Epidemiology and Moral Philosophy
Journal of Medical Ethics. 1992 Dec; 18(4): 193-196.
To an increasing extent ethical controversies affect and sometimes obstruct public health work and epidemiological research. In order to improve communication between the concerned parties a model for identification and analysis of ethical conflicts in individual-based research has been worked out in co-operation between epidemiologists and moral philosophers. The model has two dimensions. One dimension specifies relevant ethical principles (as beneficence, non-maleficence, autonomy and justice). The other dimension specifies the groups of persons involved in the conflict under consideration (for example: the study-population, individuals who may benefit from the results, the researchers and their personnel, the community at large). The model has been applied to the problem of legitimacy of case-register research and to problems in psychiatric health services research as well as epidemiological research.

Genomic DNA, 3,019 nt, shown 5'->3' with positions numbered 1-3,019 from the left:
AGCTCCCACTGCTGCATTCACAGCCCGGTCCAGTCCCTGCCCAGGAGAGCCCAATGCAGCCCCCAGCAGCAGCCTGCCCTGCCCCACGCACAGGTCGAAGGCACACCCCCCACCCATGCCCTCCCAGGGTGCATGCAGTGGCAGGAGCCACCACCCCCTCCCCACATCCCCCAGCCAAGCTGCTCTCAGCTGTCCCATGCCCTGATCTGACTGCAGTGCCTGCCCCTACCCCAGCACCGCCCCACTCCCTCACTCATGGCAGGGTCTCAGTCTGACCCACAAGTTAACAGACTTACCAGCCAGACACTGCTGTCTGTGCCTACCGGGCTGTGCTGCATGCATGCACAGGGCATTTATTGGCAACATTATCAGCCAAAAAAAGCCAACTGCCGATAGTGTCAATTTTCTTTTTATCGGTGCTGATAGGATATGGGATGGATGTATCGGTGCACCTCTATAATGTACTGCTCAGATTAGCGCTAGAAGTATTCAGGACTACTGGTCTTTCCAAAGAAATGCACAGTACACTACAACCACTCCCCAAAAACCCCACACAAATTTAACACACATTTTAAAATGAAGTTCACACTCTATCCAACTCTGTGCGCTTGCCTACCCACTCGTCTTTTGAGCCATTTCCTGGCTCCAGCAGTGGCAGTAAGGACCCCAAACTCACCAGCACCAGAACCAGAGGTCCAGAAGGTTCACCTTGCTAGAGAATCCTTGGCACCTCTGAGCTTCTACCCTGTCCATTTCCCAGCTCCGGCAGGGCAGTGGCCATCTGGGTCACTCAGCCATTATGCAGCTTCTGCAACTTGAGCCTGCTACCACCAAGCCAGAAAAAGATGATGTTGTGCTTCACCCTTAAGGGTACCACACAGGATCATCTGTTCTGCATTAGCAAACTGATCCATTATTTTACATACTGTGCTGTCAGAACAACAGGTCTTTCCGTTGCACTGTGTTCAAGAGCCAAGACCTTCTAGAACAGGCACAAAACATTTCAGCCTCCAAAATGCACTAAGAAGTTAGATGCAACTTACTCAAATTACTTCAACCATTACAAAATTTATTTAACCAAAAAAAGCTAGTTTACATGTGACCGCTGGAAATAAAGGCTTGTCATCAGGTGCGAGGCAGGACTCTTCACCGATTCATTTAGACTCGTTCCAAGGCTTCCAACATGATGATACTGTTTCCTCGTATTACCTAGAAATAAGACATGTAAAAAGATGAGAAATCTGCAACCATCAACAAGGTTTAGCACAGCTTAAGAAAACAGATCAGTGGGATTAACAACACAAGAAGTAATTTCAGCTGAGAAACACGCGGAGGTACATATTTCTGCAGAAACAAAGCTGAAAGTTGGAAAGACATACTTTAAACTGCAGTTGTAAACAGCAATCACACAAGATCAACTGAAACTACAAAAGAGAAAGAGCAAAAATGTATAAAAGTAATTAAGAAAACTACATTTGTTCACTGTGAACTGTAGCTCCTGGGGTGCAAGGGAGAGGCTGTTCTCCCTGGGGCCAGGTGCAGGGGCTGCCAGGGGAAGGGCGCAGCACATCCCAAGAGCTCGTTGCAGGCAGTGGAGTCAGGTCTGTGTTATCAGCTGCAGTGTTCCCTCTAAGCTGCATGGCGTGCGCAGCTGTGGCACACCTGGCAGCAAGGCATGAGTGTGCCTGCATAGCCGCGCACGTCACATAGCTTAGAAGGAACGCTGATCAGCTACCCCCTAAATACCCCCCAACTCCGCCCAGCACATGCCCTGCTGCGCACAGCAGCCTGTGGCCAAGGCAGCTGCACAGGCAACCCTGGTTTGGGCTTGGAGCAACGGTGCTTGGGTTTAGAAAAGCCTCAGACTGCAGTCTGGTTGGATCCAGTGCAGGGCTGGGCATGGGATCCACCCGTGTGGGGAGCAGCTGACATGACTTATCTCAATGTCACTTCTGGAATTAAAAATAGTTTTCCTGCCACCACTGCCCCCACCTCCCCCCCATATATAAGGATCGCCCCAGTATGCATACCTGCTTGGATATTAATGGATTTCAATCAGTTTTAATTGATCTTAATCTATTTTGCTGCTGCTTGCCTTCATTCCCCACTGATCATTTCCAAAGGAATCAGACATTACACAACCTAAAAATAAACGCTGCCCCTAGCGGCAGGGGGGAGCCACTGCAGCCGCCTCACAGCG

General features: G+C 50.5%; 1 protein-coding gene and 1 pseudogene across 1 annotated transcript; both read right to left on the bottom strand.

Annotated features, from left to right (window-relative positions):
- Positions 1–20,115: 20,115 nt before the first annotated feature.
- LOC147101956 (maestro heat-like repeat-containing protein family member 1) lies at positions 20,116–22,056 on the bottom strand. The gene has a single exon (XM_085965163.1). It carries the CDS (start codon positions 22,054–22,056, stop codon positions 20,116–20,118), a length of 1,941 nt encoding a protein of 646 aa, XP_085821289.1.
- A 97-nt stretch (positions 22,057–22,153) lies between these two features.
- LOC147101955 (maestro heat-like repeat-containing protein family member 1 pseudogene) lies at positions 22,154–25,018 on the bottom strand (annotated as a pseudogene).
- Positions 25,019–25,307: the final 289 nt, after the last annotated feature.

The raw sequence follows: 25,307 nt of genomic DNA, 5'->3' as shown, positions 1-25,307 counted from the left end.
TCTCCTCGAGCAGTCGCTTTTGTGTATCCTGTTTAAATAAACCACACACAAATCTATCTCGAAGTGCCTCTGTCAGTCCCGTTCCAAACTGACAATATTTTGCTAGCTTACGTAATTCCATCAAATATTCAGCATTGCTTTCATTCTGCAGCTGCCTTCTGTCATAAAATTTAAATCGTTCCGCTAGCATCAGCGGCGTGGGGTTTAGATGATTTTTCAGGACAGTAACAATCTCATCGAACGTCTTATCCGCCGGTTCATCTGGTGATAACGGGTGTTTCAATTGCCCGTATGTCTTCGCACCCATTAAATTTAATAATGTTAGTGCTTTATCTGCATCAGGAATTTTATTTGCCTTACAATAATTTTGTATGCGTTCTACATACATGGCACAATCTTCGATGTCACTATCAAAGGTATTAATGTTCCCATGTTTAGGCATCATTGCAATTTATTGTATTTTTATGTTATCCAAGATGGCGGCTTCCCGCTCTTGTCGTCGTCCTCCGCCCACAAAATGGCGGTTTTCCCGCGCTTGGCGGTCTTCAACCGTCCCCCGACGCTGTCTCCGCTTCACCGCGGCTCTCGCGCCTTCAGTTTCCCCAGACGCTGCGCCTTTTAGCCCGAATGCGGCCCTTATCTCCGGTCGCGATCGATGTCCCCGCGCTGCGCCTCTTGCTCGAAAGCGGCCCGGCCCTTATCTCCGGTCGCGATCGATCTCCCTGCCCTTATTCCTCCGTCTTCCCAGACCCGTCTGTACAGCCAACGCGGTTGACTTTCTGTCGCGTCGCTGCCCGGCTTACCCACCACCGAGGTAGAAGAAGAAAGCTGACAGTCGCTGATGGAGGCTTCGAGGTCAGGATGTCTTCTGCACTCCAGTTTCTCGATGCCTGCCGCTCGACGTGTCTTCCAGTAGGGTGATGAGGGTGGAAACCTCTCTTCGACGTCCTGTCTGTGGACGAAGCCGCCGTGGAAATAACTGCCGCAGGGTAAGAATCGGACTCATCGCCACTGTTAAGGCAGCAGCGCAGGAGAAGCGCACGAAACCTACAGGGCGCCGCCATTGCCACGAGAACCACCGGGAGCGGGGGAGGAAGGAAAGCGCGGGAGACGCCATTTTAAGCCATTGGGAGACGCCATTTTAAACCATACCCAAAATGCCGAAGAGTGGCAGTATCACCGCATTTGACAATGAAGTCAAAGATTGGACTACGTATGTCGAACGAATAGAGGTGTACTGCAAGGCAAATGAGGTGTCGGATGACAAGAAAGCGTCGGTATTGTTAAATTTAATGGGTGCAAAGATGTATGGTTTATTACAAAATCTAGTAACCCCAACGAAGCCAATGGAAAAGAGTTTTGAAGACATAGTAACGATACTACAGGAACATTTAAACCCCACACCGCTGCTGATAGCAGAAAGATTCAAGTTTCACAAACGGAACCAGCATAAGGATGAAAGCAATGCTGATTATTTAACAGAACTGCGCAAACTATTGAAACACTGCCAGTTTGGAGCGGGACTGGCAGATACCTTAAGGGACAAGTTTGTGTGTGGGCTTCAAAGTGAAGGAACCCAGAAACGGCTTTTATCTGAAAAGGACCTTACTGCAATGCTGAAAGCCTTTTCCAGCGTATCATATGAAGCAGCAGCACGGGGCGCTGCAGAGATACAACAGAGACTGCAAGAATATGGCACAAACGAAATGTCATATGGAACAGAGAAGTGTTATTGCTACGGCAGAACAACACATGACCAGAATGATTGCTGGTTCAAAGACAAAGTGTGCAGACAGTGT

Autonomy; Autopsies; Behavioral Research; Beneficence; Biomedical Research; Communication; Confidentiality; Consent; Decision Analysis; Disclosure; Drug Abuse; Epidemiology; Ethical Analysis; Ethical Review; Evaluation; Family Members; Health; Health Hazards; Health Services; Health Services Research; HIV Seropositivity; Human Experimentation; Industry; Investigators; Justice; Medical Devices; Medical Records; Medicine; Mortality; Occupational Exposure; Occupational Medicine; Philosophy; Preventive Medicine; Public Health; Public Policy; Records; Research; Research Subjects; Researchers; Review; Risks and Benefits; Suicide;
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Westrin, Claes-Goran; Nilstun, Tore (1994-02-19)Legal controls over data collection in European countries have badly affected the work of epidemiologists. By contrast, journalists have been allowed far greater freedoms. The aims and tasks of both professions are in line ...